April: Ask the Expert!

“Why do I binge sugar and how can I manage my diet better?”

This a great question!

Sugar consumption is soaring and this was one of the reasons why sugar tax on soft drinks was introduced back in 2018, but why is so difficult to resist?

Sugar activates the reward system in our brain; when we take it in, our body releases a surge of dopamine, a feel-good hormone that can be addictive. As the sugar reaches your bloodstream, insulin is released, which, unfortunately, suppresses the hormone leptin (responsible for the feeling of fullness), signalling to your brain to have more sugar! Sugar rapidly digests, so that feel-good feeling will wear off soon after taking in sugar, and you might notice a crash in your energy levels and mood. Therefore, your brain will want more sugar to get another boost in energy, and of course, a vicious cycle begins.  

Below are some tips that can help you to break out of this cycle:

  • Eat regularly – If you go too long without eating, your blood sugar will drop, and you can start craving sweets and carbs.
  • Eat more protein and fibre – these foods digest much slower, so they will help stabilise your blood-sugar and keep you full for longer.
  • Eat mindfully – The next time you have a treat, practice savouring and enjoying it, put aside the guilt, and go easy on yourself. Slowing down and eating mindfully gives the stomach time to acknowledge the food and signal to you when it is full.

Note: If you are concerned about your blood-sugar levels, please get in touch with your GP.

 

 

“What tools is best used for executive dysfunction with ADHD in adults?”

Many of our patients will have the same question, so I am glad to address it here.

For those who are unsure, “executive function” refers to skills that allow us to plan and meet goals, display self-control, follow multiple-step directions even when interrupted, and stay focused despite distractions, among others. People with ADHD tend to experience difficulties in these areas, which can significantly impact day-to-day life.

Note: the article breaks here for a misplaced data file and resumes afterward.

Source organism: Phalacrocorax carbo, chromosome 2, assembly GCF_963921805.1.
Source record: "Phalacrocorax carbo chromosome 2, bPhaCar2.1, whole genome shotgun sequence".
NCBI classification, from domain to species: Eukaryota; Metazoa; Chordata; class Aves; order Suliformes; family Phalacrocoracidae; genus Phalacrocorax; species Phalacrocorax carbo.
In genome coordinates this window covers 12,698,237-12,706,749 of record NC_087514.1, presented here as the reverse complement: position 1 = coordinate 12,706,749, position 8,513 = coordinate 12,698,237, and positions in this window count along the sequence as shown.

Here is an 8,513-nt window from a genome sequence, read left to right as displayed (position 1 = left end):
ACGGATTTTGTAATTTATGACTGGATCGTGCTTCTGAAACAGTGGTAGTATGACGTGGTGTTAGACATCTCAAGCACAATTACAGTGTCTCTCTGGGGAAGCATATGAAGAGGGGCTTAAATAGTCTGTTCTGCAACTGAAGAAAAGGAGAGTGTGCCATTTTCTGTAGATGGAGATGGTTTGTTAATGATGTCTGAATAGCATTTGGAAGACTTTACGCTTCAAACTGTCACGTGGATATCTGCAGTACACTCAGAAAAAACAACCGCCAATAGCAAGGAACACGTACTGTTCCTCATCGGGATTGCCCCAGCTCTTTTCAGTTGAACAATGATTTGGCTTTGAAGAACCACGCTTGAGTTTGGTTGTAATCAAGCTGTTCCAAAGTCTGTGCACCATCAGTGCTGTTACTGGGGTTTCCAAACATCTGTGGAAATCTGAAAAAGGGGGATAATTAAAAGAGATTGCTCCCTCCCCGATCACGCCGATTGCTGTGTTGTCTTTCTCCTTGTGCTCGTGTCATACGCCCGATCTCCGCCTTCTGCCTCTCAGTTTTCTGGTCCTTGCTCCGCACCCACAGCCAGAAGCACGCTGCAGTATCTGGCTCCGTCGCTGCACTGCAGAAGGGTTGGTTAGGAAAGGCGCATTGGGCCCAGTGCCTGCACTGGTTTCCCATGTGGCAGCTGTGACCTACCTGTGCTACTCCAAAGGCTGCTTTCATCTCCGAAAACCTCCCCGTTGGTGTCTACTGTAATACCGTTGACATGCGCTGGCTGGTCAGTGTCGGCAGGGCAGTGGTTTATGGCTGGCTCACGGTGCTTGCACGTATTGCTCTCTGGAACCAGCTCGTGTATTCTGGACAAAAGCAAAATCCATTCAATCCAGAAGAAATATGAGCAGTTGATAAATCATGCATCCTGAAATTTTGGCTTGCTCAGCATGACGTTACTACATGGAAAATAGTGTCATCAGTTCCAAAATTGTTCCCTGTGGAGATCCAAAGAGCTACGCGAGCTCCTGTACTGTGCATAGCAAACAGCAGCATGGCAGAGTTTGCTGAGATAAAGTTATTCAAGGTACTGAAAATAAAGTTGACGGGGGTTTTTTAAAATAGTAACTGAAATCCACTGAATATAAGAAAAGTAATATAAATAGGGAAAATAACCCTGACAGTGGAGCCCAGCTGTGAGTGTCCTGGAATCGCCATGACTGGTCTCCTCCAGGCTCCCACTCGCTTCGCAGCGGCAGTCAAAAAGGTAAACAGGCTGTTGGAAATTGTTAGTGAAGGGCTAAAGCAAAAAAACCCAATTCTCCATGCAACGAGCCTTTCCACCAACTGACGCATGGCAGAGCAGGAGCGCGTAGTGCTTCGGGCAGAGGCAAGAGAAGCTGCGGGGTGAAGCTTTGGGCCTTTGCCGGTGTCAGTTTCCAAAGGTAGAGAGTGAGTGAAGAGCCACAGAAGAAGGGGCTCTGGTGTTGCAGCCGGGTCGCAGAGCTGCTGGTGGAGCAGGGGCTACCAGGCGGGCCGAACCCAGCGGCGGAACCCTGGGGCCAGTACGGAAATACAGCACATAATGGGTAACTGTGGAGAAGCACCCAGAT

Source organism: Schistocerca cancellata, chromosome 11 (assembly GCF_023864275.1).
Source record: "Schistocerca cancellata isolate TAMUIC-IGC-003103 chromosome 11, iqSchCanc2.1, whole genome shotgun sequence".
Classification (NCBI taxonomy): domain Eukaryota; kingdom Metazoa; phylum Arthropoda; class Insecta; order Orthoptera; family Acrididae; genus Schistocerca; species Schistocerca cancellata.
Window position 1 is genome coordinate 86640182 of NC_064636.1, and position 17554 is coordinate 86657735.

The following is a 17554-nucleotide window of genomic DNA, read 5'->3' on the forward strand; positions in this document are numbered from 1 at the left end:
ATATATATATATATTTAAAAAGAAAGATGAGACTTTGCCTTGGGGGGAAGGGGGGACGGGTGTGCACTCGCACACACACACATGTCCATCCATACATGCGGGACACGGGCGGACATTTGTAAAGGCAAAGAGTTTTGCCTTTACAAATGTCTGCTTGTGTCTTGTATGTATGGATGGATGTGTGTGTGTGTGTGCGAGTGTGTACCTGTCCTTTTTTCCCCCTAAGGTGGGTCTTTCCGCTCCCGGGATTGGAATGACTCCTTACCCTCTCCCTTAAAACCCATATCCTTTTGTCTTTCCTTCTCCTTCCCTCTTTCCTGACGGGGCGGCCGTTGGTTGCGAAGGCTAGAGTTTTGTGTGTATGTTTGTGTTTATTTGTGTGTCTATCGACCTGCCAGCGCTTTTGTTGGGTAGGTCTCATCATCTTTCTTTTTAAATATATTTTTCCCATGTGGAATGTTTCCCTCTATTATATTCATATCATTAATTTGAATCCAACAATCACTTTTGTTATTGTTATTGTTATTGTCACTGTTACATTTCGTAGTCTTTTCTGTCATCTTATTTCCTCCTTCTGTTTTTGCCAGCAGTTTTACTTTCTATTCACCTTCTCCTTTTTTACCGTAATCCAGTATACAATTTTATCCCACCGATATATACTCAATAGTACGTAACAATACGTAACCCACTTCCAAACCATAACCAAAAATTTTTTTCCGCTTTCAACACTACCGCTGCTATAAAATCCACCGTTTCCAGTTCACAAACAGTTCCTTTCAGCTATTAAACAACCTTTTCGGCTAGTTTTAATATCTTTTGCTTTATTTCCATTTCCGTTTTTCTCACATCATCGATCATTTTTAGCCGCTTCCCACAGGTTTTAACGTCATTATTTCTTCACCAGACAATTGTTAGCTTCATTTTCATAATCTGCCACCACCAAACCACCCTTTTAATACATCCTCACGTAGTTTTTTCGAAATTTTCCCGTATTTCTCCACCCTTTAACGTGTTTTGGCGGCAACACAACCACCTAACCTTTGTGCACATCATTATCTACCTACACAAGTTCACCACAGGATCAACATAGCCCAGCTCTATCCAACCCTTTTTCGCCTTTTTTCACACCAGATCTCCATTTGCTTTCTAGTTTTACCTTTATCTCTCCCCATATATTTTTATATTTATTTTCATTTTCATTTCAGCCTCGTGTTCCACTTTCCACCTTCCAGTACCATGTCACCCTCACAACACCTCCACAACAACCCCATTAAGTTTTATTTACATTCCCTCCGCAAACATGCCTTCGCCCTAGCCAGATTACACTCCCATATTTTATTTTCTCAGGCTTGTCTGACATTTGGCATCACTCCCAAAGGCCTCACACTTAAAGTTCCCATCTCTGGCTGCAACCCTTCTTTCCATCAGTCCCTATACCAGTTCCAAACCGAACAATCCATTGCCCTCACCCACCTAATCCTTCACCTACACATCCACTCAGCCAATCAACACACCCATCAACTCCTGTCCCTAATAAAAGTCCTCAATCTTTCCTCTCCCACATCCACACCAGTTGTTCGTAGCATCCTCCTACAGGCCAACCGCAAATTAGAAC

Below are some tips on managing attention, memory and planning better:

 

Attention

Focus post-its: Stick post-it notes reminders saying ‘focus!’ on things that usually distract you, e.g., your phone.

Move your desk: Try and face your desk in, to face the room; this way, you won’t be too overstimulated by a view out of the window and under-stimulated by a view of the wall.

 

Memory

Immediate diary: When you receive a new task or appointment, stop and note it down immediately. Set yourself several reminders.

Acronyms: Create acronyms to help you remember a list of things to do.

 

Time management and scheduling

Be creative: Be creative and adapt your schedule so that it looks attractive to you and feels motivating.

Perfection doesn’t exist – Don’t be disheartened if scheduling doesn’t work for you immediately but reflect on why it’s not working and tweak your schedule until you find a formula that works well for you.

If you would like some support with managing your ADHD, we offer a 6-session Guided Self-Help for ADHD skills program for adults.

To learn more, click here.

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Mavish S

Mavish is a BABCP Accredited CBT and EMDR Therapist and CBT Clinical Lead at Psymplicity. Since beginning undergraduate studies 13 years ago, Mavish has worked in various mental health settings within the charity, NHS and private sector. Mavish’s passion for learning and professional growth has led to a vastness of experience and accelerated growth in her career while delivering one-to-one therapy, group workshops, training and supervision for professionals and senior team management. Mavish is a keen writer and writes many of the articles on our website, as well of our self-help resources.

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